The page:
"Their songs and conversations are vile, and the most abandoned women are not disgraced in general estimation by their profligacy. They are exceedingly given to intoxicating liquors. "The chiefs invariably calumniate each other, sickening with envy and rancour on any praise being awarded to their equals. To place the slightest reliance on the observations they make against each other would be idle; for, with the exception of the speaker and his company, they stigmatize each of their acquaintance, as the most wicked and profligate rascals under heaven, without a particle of common decency, faith, courage, or honour, to apologize for their general bad conduct." "They are clamorous and quarrelsome." "Publie and private contentions are very frequent." And when a wrong is to be avenged, they care not by what treachery they effect their purpose. "To record the various murders committed by these people against each other," says Mr. Polack, "would alone fill a volume." "Slanders, wrongs, insults, murders, superstition, the love of plunder, and other causes, lead to perpetual wars; and the cruelty and cannibalism which attend them, pass all description and belief. When an enemy is conquered, numbers of the dead and dying are devoured; prisoners are tortured to death; they revile and insult the dead bodies as though they were alive; they eat the flesh of the living prisoner, and they will sometimes drink the warm blood as it flows from his living veins; nay, with a brutality still more hardened, they will steal into the villages, in which their enemies have left their defenceless women and children, and after an indiscriminate massacre, proceed to feast upon the mangled bodies." As late as 1836, in a war between the southern tribes, there were fearful scenes. The missionary Knight, when coming to the field where a battle had been fought, saw bodies preparing for the oven, and bleeding limbs were thrust into his face. Mr. Brown saw two long lines of ovens, where sixty bodies were cooked after a battle, while a lock of hair and a potatoe, fixed on two poles, showed that part of the horrid feast which had been consecrated to the devil."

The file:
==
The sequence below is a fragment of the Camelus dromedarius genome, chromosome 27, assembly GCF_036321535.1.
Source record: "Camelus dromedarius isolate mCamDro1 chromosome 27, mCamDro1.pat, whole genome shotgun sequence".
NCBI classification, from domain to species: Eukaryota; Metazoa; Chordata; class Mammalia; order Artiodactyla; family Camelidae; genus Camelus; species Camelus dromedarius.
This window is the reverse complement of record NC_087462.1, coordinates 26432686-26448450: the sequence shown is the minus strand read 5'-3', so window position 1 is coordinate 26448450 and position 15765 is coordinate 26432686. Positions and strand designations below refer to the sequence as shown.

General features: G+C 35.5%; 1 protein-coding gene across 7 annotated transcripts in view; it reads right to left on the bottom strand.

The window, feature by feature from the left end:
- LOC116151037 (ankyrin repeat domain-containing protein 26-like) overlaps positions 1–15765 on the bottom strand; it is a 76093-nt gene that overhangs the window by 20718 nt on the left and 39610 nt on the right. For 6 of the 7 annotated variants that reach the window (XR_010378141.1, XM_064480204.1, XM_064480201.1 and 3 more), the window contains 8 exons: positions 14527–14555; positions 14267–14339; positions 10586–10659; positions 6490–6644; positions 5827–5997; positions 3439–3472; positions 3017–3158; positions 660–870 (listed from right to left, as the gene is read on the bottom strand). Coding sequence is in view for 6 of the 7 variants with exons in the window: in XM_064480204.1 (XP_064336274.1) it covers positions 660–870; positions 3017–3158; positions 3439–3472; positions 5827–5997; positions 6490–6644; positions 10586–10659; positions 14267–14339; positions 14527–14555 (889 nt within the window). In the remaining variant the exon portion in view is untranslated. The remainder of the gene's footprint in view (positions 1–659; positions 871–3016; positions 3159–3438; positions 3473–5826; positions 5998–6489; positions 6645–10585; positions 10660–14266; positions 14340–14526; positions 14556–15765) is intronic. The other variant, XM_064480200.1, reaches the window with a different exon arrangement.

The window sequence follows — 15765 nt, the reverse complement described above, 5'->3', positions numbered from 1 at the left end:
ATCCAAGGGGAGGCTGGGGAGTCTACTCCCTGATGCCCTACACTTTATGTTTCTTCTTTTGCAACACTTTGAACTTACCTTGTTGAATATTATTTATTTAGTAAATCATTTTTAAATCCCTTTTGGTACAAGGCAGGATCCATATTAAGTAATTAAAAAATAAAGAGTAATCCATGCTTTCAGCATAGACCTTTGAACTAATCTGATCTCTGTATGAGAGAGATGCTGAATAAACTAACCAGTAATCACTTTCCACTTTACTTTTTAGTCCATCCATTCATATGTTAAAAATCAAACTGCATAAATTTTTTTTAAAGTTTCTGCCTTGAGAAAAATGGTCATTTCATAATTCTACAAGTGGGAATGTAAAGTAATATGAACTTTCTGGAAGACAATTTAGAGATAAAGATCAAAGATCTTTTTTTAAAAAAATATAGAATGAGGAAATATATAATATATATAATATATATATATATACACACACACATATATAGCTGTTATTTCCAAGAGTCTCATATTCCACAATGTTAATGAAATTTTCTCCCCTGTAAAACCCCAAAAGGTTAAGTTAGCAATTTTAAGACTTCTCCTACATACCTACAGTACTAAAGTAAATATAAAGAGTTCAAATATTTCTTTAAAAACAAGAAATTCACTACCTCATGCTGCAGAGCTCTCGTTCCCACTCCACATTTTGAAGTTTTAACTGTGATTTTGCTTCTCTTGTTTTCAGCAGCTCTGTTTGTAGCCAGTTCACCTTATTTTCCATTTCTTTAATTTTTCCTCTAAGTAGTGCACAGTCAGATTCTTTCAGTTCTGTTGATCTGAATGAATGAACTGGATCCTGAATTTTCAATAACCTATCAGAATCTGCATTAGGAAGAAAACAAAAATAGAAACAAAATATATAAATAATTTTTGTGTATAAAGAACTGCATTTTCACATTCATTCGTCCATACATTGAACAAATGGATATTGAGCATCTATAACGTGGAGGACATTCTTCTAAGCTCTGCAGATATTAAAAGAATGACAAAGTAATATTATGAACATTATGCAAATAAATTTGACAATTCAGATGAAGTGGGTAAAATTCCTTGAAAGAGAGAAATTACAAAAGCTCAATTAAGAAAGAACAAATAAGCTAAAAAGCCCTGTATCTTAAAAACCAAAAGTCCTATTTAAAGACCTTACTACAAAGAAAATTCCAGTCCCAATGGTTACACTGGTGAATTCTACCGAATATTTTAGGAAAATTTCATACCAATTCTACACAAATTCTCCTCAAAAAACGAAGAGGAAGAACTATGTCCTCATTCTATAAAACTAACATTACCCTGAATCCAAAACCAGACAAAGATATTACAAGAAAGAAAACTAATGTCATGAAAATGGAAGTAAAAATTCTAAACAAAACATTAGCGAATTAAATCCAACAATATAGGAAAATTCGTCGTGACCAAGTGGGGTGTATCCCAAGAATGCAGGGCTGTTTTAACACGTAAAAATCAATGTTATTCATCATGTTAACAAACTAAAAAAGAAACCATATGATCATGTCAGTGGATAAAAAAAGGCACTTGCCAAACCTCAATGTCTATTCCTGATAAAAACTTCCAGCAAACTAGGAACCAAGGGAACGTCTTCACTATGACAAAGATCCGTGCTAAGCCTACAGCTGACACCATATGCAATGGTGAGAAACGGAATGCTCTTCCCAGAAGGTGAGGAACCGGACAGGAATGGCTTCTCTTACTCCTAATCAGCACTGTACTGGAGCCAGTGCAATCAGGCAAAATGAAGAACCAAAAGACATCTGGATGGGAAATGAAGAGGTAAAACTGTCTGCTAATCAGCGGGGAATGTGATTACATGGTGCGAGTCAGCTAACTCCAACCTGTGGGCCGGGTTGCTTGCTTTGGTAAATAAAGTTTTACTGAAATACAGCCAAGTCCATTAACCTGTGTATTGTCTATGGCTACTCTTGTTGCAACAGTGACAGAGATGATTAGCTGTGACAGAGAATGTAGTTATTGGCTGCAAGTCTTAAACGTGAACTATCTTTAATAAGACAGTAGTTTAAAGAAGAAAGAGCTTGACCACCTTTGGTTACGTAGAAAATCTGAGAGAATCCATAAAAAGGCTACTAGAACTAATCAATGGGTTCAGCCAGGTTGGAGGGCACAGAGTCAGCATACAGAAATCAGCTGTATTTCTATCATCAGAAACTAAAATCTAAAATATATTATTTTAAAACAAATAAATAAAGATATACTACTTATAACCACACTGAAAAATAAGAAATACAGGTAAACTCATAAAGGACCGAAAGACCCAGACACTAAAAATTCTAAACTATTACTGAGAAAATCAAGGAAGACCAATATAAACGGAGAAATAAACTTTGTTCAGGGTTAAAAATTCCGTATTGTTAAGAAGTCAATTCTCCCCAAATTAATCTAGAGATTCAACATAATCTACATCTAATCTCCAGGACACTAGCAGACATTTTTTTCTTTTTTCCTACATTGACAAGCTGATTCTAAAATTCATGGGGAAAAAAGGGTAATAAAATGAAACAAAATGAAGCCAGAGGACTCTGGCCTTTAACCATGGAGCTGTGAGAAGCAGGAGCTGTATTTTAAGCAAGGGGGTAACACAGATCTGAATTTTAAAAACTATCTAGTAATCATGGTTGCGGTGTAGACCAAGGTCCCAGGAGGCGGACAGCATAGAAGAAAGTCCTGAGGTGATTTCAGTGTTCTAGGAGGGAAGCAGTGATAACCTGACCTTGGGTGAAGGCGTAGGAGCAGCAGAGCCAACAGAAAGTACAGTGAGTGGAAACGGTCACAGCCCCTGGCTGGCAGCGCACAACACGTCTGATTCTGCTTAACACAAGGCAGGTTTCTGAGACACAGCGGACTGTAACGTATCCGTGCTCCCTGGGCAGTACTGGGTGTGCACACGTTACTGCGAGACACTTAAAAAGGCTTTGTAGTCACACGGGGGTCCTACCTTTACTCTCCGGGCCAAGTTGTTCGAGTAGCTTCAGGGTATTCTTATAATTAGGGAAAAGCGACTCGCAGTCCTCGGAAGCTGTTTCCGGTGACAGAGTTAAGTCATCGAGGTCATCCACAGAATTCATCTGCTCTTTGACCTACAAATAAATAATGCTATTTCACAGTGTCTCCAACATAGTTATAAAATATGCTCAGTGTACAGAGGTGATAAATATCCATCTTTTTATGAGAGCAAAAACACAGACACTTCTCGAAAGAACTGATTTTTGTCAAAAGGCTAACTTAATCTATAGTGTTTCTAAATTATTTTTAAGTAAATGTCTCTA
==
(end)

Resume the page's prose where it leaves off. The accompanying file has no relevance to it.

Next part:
"Thus cruel to one another, they are not more tender than other heathens to their women and slaves. Polygamy here, as wherever practised, leads to much discord; different wives striving by the most malicious falsehoods, to undermine each other in the affections of the husband.. Though many of the women are pleasing, cheerful, patient, and of strong affections, yet are they subject to cruel treatment. The husband has power over the life of his wife, except as far as restrained by the fear of her relations, and if he dies she is plundered of all her goods. One young mother, when reproved by Mr. Polack for the murder of her infant, said, that it would only have lived to be ill-treated, and she wished her mother had done the same to her. Many infants are drowned, strangled, or otherwise suffocated by their mothers, so that of all the women, having several children, with whom Mr. Polack was acquainted, one fourth, he fully believed, had committed this crime, and those whom he charged with it, only burst out into a laugh." * * *